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Theory and Structure of the AFTON Codes

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Final rept. 12 Nov 1964-8 Apr 1966

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A procedure for writing finite difference analogs of the principles of continuum mechanics is presented. The method leads to analogs of the integral statements of mass and momentum conservation, and the first law of thermodynamics, which are exact under two simple discretization assumptions, and which imply an exactly conservative finite difference equation for the total energy. The method and the equations which follow from it apply to general systems of continuous media, hydrodynamic or otherwise. The finite difference equations form the basis of a set of computer codes for the calculation of motion described by one and two spatial coordinates. The codes permit the use of arbitrary time dependent coordinate systems to solve specific problems. The AFTON I code, which deals with linear, cylindrical, and spherical one- dimensional systems, has been expanded to include general stresses and strains. Some preliminary attempts have been made to define an optimum coordinate mesh to describe continuum motion, and specific problems have been solved by AFTON I using these coordinate systems. For spherically diverging waves in an elastic medium, the solutions obtained have been more accurate than those given by numerical Lagrangian methods with the same number of mesh points, although some shock front erosion is evident, apparently as a result of deficiencies in the coordinate systems employed.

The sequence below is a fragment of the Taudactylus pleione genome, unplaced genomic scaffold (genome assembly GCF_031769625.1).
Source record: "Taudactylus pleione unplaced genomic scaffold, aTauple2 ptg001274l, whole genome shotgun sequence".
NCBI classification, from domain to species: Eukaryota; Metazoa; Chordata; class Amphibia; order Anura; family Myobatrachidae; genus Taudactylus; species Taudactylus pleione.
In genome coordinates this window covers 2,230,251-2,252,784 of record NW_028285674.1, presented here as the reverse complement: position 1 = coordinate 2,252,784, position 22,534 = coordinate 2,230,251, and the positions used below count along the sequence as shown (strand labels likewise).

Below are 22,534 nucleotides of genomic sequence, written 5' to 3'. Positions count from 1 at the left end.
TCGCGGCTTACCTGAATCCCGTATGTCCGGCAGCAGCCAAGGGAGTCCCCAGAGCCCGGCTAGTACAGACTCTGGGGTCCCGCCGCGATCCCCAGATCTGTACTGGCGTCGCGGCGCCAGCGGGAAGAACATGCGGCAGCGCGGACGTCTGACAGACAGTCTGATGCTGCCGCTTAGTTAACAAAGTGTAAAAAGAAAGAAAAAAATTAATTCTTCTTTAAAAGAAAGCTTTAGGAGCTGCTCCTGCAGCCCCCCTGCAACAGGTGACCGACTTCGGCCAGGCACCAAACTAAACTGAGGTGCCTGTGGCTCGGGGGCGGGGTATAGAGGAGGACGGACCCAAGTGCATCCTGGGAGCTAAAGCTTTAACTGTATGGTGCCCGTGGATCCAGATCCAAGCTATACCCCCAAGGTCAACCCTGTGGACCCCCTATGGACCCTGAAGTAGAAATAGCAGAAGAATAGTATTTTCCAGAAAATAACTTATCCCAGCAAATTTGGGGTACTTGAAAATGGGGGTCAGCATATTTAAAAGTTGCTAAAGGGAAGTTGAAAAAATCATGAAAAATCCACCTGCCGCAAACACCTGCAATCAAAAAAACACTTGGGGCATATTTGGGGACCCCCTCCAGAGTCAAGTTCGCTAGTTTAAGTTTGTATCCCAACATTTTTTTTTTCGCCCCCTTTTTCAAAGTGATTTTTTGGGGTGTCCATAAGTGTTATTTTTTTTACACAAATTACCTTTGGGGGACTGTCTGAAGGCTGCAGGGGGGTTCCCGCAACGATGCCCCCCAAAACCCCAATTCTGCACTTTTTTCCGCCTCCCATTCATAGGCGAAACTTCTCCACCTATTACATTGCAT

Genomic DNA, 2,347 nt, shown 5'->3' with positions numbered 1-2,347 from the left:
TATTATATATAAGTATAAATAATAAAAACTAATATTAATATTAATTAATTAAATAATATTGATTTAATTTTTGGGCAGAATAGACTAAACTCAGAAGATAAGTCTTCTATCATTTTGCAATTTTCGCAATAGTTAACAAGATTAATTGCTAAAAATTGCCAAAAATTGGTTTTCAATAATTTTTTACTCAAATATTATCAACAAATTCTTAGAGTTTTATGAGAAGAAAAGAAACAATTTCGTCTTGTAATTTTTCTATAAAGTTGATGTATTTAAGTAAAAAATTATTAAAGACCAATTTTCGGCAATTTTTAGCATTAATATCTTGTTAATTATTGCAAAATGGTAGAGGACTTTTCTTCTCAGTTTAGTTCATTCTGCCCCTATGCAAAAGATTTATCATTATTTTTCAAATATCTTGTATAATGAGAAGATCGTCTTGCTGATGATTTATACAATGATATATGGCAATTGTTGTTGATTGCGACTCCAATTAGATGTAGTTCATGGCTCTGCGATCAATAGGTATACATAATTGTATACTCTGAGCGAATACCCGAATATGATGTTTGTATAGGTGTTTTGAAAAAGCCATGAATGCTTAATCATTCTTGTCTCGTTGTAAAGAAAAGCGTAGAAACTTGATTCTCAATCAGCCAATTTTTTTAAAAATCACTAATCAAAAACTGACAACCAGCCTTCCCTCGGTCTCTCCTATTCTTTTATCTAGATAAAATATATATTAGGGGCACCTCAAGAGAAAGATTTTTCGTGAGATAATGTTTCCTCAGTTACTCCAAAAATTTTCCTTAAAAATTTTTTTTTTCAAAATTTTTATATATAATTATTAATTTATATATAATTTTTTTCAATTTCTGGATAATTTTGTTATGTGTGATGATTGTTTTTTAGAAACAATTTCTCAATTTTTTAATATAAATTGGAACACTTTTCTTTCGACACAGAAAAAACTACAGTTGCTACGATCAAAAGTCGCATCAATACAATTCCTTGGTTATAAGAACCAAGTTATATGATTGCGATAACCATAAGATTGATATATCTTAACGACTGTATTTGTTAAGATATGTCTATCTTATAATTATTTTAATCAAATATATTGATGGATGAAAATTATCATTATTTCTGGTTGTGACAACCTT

Subject Categories:

  • Numerical Mathematics
  • Computer Programming and Software
  • Mechanics

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